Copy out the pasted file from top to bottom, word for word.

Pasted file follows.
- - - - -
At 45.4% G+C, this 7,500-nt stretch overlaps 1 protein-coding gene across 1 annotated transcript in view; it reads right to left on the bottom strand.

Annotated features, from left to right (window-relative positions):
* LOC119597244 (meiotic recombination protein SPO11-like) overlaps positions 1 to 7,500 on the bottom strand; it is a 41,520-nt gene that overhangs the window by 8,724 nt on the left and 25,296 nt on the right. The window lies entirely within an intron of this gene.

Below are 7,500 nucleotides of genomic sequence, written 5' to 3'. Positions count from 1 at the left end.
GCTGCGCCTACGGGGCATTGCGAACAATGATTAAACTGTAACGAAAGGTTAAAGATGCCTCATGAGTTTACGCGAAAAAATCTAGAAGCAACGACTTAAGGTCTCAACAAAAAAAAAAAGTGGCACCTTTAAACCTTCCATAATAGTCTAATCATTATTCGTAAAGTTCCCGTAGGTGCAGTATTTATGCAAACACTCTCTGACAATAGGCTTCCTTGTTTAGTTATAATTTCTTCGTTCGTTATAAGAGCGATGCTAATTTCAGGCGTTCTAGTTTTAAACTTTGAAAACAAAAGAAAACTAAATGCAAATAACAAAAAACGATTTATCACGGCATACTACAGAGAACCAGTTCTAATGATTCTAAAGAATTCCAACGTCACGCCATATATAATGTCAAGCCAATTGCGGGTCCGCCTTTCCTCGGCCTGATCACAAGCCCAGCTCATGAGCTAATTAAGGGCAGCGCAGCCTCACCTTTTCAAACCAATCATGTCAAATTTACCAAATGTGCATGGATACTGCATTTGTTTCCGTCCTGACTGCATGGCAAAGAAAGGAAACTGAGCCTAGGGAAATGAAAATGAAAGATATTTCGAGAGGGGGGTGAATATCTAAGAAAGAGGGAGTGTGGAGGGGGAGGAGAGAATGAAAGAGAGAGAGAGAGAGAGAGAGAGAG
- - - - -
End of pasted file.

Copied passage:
At 45.4% G+C, this 7,500-nt stretch overlaps 1 protein-coding gene across 1 annotated transcript in view; it reads right to left on the bottom strand.

Annotated features, from left to right (window-relative positions):
* LOC119597244 (meiotic recombination protein SPO11-like) overlaps positions 1 to 7,500 on the bottom strand; it is a 41,520-nt gene that overhangs the window by 8,724 nt on the left and 25,296 nt on the right. The window lies entirely within an intron of this gene.

Below are 7,500 nucleotides of genomic sequence, written 5' to 3'. Positions count from 1 at the left end.
GCTGCGCCTACGGGGCATTGCGAACAATGATTAAACTGTAACGAAAGGTTAAAGATGCCTCATGAGTTTACGCGAAAAAATCTAGAAGCAACGACTTAAGGTCTCAACAAAAAAAAAAAGTGGCACCTTTAAACCTTCCATAATAGTCTAATCATTATTCGTAAAGTTCCCGTAGGTGCAGTATTTATGCAAACACTCTCTGACAATAGGCTTCCTTGTTTAGTTATAATTTCTTCGTTCGTTATAAGAGCGATGCTAATTTCAGGCGTTCTAGTTTTAAACTTTGAAAACAAAAGAAAACTAAATGCAAATAACAAAAAACGATTTATCACGGCATACTACAGAGAACCAGTTCTAATGATTCTAAAGAATTCCAACGTCACGCCATATATAATGTCAAGCCAATTGCGGGTCCGCCTTTCCTCGGCCTGATCACAAGCCCAGCTCATGAGCTAATTAAGGGCAGCGCAGCCTCACCTTTTCAAACCAATCATGTCAAATTTACCAAATGTGCATGGATACTGCATTTGTTTCCGTCCTGACTGCATGGCAAAGAAAGGAAACTGAGCCTAGGGAAATGAAAATGAAAGATATTTCGAGAGGGGGGTGAATATCTAAGAAAGAGGGAGTGTGGAGGGGGAGGAGAGAATGAAAGAGAGAGAGAGAGAGAGAGAGAGAG